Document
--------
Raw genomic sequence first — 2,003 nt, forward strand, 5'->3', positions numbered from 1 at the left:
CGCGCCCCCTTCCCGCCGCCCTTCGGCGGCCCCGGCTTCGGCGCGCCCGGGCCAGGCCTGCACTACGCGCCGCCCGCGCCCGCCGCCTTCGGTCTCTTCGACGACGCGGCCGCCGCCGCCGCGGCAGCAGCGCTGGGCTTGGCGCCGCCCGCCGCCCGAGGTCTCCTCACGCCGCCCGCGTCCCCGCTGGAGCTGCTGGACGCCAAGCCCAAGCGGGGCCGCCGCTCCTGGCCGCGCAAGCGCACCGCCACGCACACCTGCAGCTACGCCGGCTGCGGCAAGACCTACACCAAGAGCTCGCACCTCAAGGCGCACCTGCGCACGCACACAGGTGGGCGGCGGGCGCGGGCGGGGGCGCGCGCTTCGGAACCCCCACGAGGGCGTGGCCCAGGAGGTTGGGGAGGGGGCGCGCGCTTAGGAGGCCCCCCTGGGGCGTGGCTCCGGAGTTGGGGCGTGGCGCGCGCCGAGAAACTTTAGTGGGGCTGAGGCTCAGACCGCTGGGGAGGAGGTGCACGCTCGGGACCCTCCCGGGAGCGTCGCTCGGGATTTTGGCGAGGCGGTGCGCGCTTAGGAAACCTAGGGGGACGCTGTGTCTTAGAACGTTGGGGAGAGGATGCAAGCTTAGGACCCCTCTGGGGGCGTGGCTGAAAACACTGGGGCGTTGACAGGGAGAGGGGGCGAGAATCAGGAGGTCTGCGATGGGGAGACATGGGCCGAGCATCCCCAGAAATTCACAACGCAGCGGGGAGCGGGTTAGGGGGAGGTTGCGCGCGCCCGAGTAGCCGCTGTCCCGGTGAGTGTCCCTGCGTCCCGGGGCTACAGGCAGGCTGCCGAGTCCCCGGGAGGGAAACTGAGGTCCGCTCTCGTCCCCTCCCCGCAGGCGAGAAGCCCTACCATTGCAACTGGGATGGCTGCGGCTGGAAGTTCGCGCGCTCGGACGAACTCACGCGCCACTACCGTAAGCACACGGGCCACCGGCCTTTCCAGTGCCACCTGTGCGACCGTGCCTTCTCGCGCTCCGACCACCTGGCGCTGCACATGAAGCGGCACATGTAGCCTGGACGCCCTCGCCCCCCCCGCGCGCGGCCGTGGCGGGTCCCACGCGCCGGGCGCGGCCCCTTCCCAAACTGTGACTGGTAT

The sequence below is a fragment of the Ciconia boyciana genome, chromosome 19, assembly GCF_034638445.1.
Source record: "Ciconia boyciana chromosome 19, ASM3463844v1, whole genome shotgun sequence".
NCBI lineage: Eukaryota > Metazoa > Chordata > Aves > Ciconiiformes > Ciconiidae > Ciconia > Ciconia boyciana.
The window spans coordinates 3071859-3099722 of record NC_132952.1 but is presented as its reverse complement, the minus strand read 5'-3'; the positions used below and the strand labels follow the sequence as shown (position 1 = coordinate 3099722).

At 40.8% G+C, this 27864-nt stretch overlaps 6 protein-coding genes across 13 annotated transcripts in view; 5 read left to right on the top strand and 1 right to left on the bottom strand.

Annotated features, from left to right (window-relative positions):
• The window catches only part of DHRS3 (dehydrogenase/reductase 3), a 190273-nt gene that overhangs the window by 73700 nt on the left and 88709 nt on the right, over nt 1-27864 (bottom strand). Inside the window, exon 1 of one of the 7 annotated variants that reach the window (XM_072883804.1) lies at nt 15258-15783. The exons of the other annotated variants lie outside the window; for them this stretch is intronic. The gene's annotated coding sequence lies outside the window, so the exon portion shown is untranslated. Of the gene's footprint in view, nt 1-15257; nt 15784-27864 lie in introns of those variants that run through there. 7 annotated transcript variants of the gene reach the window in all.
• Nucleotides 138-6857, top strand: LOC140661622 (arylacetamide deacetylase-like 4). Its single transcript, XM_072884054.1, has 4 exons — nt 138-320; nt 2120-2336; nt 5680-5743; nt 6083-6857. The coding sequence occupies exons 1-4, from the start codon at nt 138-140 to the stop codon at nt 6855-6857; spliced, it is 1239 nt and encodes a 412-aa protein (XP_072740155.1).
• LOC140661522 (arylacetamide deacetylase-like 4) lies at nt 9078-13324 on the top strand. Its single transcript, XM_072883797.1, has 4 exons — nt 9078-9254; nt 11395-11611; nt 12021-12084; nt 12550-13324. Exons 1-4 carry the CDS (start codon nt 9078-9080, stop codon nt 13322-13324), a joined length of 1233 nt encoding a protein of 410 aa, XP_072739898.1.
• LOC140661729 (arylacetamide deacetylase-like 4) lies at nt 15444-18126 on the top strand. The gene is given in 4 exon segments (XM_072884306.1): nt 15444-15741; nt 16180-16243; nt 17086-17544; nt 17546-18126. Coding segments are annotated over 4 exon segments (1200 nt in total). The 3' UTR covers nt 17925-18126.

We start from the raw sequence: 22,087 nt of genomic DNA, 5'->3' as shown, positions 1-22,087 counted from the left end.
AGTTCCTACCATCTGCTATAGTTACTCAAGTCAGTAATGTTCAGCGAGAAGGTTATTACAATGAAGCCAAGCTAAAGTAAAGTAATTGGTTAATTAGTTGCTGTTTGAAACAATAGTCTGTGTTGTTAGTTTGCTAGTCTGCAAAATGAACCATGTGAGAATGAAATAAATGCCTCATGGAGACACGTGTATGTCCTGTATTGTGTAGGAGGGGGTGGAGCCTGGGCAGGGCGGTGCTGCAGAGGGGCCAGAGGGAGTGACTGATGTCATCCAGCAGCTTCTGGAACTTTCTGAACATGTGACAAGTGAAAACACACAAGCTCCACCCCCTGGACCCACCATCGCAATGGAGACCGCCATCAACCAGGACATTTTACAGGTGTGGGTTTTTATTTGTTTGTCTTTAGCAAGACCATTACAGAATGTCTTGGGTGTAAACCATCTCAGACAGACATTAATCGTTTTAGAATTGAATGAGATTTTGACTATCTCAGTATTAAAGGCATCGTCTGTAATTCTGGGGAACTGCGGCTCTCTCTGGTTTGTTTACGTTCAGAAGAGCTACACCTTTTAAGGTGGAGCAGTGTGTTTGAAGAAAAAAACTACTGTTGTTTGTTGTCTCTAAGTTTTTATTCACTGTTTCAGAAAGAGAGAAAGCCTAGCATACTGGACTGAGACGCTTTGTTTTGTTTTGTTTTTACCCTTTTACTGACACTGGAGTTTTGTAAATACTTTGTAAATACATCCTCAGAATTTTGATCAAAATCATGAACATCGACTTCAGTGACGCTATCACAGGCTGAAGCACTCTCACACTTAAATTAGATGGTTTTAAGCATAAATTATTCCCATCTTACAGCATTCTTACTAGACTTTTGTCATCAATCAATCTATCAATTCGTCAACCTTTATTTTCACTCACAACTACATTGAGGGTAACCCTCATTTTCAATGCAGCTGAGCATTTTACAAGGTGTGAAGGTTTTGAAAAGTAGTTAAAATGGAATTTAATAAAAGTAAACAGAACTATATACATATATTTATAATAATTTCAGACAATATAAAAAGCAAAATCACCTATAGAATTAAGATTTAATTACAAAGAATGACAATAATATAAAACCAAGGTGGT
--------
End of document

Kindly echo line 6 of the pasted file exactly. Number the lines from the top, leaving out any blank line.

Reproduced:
The window spans coordinates 3071859-3099722 of record NC_132952.1 but is presented as its reverse complement, the minus strand read 5'-3'; the positions used below and the strand labels follow the sequence as shown (position 1 = coordinate 3099722).